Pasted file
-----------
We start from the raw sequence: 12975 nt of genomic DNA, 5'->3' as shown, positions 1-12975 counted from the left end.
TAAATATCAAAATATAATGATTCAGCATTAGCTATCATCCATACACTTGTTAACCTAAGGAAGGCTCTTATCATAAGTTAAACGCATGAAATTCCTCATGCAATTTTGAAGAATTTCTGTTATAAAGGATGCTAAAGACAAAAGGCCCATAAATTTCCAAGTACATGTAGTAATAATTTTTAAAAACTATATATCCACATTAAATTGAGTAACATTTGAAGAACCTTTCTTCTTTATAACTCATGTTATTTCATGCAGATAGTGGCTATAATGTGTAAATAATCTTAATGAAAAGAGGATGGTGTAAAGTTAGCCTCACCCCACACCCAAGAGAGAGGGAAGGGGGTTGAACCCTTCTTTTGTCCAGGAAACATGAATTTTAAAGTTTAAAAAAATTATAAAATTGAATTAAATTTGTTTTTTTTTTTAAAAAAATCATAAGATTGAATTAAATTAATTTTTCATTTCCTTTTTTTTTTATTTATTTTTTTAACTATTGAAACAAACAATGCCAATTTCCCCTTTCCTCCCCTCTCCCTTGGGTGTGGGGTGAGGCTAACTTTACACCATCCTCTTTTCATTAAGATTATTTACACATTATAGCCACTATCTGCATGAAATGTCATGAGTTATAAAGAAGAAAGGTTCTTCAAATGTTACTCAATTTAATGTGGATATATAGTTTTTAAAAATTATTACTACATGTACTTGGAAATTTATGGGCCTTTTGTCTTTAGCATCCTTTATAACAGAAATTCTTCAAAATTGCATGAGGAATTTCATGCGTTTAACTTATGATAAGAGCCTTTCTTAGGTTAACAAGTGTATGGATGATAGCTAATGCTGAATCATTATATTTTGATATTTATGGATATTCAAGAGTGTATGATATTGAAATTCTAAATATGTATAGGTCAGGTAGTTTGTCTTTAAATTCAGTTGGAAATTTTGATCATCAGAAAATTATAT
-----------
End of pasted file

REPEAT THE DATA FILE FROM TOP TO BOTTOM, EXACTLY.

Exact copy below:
We start from the raw sequence: 12975 nt of genomic DNA, 5'->3' as shown, positions 1-12975 counted from the left end.
TAAATATCAAAATATAATGATTCAGCATTAGCTATCATCCATACACTTGTTAACCTAAGGAAGGCTCTTATCATAAGTTAAACGCATGAAATTCCTCATGCAATTTTGAAGAATTTCTGTTATAAAGGATGCTAAAGACAAAAGGCCCATAAATTTCCAAGTACATGTAGTAATAATTTTTAAAAACTATATATCCACATTAAATTGAGTAACATTTGAAGAACCTTTCTTCTTTATAACTCATGTTATTTCATGCAGATAGTGGCTATAATGTGTAAATAATCTTAATGAAAAGAGGATGGTGTAAAGTTAGCCTCACCCCACACCCAAGAGAGAGGGAAGGGGGTTGAACCCTTCTTTTGTCCAGGAAACATGAATTTTAAAGTTTAAAAAAATTATAAAATTGAATTAAATTTGTTTTTTTTTTTAAAAAAATCATAAGATTGAATTAAATTAATTTTTCATTTCCTTTTTTTTTTATTTATTTTTTTAACTATTGAAACAAACAATGCCAATTTCCCCTTTCCTCCCCTCTCCCTTGGGTGTGGGGTGAGGCTAACTTTACACCATCCTCTTTTCATTAAGATTATTTACACATTATAGCCACTATCTGCATGAAATGTCATGAGTTATAAAGAAGAAAGGTTCTTCAAATGTTACTCAATTTAATGTGGATATATAGTTTTTAAAAATTATTACTACATGTACTTGGAAATTTATGGGCCTTTTGTCTTTAGCATCCTTTATAACAGAAATTCTTCAAAATTGCATGAGGAATTTCATGCGTTTAACTTATGATAAGAGCCTTTCTTAGGTTAACAAGTGTATGGATGATAGCTAATGCTGAATCATTATATTTTGATATTTATGGATATTCAAGAGTGTATGATATTGAAATTCTAAATATGTATAGGTCAGGTAGTTTGTCTTTAAATTCAGTTGGAAATTTTGATCATCAGAAAATTATAT